This concept map shows a 50-metre buffer from residential, core commercial, recreational and educational zones in Grand Forks. (City of Grand Forks)

City to host public workshop on definitions of shelters, supportive services

Councillors said they want to discuss definitions with the public

Grand Forks will host a public workshop to fine tune definitions of services such as ”supportive housing,” “community kitchen” and “emergency shelter” for the city’s zoning bylaw and get community input on where such facilities would be best located within the city. Councillors deferred any vote to adopt definitions outlined by staff at a Nov. 25 council meeting until after the public’s had its say.

Mayor Brian Taylor and the city’s CAO confirmed that the discussion on definitions will not necessarily have bearing on the establishment of a winter shelter for 2019-2020. Rather, they said, the workshop exercise will help will future planning in the city.

In the report to council, city staff suggested that a distance buffer between any future shelter and things like schools, parks and residential areas may not be the best way to go, recommending instead that decision makers form their ideas based on operational and design criteria specific to any facility.

Planning staff presented three maps which illustrate exclusion zones based on distance preferences which effectively either push any possible shelter south of town or allow one to exist at the former warming centre’s location at 7500 Donaldson Dr.

The maps show that if the city were not to permit a shelter to crop up within 400 metres of a church or 7500 Donaldson. Dr., the downtown core, Riverside, Ruckle and Johnson’s Flats would be the four free neighbourhoods. A 50-metre buffer from schools, recreation facilities, Core Commercial and residential zones pushes any shelter to the southeast corner of downtown, City Park, and a strip of Donaldson Drive running north of Hwy 3, including the former warming centre’s location. The same criteria, with the addition of a 500-metre buffer from any school, pushes a shelter City Park or areas south of 66th Avenue.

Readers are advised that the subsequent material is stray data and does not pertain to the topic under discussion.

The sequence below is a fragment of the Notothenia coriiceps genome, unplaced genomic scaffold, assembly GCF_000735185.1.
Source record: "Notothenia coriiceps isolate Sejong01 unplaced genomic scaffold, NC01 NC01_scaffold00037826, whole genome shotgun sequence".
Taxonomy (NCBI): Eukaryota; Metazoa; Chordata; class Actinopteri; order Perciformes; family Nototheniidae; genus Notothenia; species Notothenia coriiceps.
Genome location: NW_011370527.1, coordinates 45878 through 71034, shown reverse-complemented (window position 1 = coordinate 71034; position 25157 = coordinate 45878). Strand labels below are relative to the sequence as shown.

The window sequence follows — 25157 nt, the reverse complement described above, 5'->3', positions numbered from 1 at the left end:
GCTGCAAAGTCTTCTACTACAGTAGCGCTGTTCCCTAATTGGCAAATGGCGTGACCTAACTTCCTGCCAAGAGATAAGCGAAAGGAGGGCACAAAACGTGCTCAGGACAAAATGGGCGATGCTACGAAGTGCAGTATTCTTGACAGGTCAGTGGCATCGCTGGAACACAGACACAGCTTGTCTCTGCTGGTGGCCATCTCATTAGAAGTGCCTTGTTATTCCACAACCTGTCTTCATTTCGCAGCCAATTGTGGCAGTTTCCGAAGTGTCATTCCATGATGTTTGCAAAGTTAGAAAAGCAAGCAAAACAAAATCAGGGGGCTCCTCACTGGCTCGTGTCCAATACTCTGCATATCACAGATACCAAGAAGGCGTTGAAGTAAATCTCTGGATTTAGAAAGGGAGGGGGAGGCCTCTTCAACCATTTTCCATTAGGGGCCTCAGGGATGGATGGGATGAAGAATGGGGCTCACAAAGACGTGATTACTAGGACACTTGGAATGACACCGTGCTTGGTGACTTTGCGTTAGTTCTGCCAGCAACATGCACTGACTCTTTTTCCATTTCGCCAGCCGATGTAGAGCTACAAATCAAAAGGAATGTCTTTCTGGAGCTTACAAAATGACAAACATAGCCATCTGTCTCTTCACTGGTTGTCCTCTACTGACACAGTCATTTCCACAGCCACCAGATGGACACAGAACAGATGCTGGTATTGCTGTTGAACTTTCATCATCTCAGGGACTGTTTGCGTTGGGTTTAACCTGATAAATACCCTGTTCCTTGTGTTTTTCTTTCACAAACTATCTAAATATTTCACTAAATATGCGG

Instead, staff recommended that “a more novel and pragmatic approach may be for council to look at solving the problem in a more holistic manner,” using case-by-case criteria such as a guaranteed provision of on-site security, a good neighbour agreement, public notice and hearing requirements and social supports included by a provider with a “proven track record, and/or appropriate supports to achieve success in areas where residential is a permitted use.”

The criteria were drawn from feedback from the Grand Forks Social Services Advisory Group, a table of stakeholders representing service providers and neighbourhood interests. Staff also incorporated feedback gleaned from a survey filled out by councillors in its report.

The staff report also offers definitions of various types of shelters and short-term housing as a response to a repeated ask advanced by Coun. Rod Zielinski. The definitions, staff say, draw heavily from BC Housing definitions of projects that the Crown corporation funds.

Zielinski has asked staff to bring forward such definitions in order to amend the city’s zoning bylaw and thereby formally bring facilities such as emergency shelters and supportive housing under the city’s legal jurisdiction. Last summer, council found that multiple occupant overnighting at the warming centre at 7500 Donaldson Dr. was in potential contravention of the zone which governs that building (Light Industrial). A letter indicating the finding was sent to the landlord and led to the closure of the facility. Bringing formal definitions into the city’s zoning bylaw could eliminate such confusion in the future.

As of Nov. 26, no date had been set for the public workshop.


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